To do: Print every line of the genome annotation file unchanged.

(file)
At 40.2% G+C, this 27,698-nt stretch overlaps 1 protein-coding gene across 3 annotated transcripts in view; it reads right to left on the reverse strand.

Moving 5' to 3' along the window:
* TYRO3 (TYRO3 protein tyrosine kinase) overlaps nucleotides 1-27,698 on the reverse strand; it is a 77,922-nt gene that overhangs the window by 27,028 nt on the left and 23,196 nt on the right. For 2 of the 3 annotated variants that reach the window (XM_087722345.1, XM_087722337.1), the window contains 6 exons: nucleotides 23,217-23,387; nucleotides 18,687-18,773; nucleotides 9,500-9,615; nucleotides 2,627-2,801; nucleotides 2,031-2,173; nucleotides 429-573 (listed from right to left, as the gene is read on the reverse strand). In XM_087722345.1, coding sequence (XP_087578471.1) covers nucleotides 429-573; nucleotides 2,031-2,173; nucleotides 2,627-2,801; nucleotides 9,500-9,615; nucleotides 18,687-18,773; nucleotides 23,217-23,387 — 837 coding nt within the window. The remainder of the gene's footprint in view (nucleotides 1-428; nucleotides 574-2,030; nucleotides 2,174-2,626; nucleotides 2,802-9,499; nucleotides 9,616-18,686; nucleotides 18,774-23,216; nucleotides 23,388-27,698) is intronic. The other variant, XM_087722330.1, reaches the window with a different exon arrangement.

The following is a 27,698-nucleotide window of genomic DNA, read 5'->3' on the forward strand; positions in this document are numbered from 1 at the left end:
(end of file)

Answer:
At 40.2% G+C, this 27,698-nt stretch overlaps 1 protein-coding gene across 3 annotated transcripts in view; it reads right to left on the reverse strand.

Moving 5' to 3' along the window:
* TYRO3 (TYRO3 protein tyrosine kinase) overlaps nucleotides 1-27,698 on the reverse strand; it is a 77,922-nt gene that overhangs the window by 27,028 nt on the left and 23,196 nt on the right. For 2 of the 3 annotated variants that reach the window (XM_087722345.1, XM_087722337.1), the window contains 6 exons: nucleotides 23,217-23,387; nucleotides 18,687-18,773; nucleotides 9,500-9,615; nucleotides 2,627-2,801; nucleotides 2,031-2,173; nucleotides 429-573 (listed from right to left, as the gene is read on the reverse strand). In XM_087722345.1, coding sequence (XP_087578471.1) covers nucleotides 429-573; nucleotides 2,031-2,173; nucleotides 2,627-2,801; nucleotides 9,500-9,615; nucleotides 18,687-18,773; nucleotides 23,217-23,387 — 837 coding nt within the window. The remainder of the gene's footprint in view (nucleotides 1-428; nucleotides 574-2,030; nucleotides 2,174-2,626; nucleotides 2,802-9,499; nucleotides 9,616-18,686; nucleotides 18,774-23,216; nucleotides 23,388-27,698) is intronic. The other variant, XM_087722330.1, reaches the window with a different exon arrangement.

The following is a 27,698-nucleotide window of genomic DNA, read 5'->3' on the forward strand; positions in this document are numbered from 1 at the left end: